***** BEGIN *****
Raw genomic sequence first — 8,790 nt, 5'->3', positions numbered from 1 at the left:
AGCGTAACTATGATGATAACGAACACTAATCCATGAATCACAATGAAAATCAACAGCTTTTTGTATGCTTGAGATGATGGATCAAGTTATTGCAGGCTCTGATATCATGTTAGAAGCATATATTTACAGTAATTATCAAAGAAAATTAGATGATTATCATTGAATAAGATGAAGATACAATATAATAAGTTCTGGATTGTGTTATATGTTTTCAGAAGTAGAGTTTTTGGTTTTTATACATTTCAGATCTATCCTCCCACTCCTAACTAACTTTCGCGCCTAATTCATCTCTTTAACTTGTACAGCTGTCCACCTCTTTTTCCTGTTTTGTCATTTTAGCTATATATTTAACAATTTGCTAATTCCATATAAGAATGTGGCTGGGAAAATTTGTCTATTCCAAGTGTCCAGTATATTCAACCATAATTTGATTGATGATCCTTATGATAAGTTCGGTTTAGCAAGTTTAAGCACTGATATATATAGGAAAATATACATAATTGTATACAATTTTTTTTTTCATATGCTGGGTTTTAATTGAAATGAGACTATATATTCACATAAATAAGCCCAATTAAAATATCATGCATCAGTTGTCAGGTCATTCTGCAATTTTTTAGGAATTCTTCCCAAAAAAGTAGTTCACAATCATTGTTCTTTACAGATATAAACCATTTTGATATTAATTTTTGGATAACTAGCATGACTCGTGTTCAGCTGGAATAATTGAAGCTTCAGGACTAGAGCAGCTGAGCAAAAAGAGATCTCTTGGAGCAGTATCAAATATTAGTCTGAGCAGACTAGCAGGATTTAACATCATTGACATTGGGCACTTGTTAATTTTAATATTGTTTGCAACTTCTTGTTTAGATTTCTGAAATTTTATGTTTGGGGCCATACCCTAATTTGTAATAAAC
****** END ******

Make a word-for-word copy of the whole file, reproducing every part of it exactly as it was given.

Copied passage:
Raw genomic sequence first — 8,790 nt, 5'->3', positions numbered from 1 at the left:
AGCGTAACTATGATGATAACGAACACTAATCCATGAATCACAATGAAAATCAACAGCTTTTTGTATGCTTGAGATGATGGATCAAGTTATTGCAGGCTCTGATATCATGTTAGAAGCATATATTTACAGTAATTATCAAAGAAAATTAGATGATTATCATTGAATAAGATGAAGATACAATATAATAAGTTCTGGATTGTGTTATATGTTTTCAGAAGTAGAGTTTTTGGTTTTTATACATTTCAGATCTATCCTCCCACTCCTAACTAACTTTCGCGCCTAATTCATCTCTTTAACTTGTACAGCTGTCCACCTCTTTTTCCTGTTTTGTCATTTTAGCTATATATTTAACAATTTGCTAATTCCATATAAGAATGTGGCTGGGAAAATTTGTCTATTCCAAGTGTCCAGTATATTCAACCATAATTTGATTGATGATCCTTATGATAAGTTCGGTTTAGCAAGTTTAAGCACTGATATATATAGGAAAATATACATAATTGTATACAATTTTTTTTTTCATATGCTGGGTTTTAATTGAAATGAGACTATATATTCACATAAATAAGCCCAATTAAAATATCATGCATCAGTTGTCAGGTCATTCTGCAATTTTTTAGGAATTCTTCCCAAAAAAGTAGTTCACAATCATTGTTCTTTACAGATATAAACCATTTTGATATTAATTTTTGGATAACTAGCATGACTCGTGTTCAGCTGGAATAATTGAAGCTTCAGGACTAGAGCAGCTGAGCAAAAAGAGATCTCTTGGAGCAGTATCAAATATTAGTCTGAGCAGACTAGCAGGATTTAACATCATTGACATTGGGCACTTGTTAATTTTAATATTGTTTGCAACTTCTTGTTTAGATTTCTGAAATTTTATGTTTGGGGCCATACCCTAATTTGTAATAAAC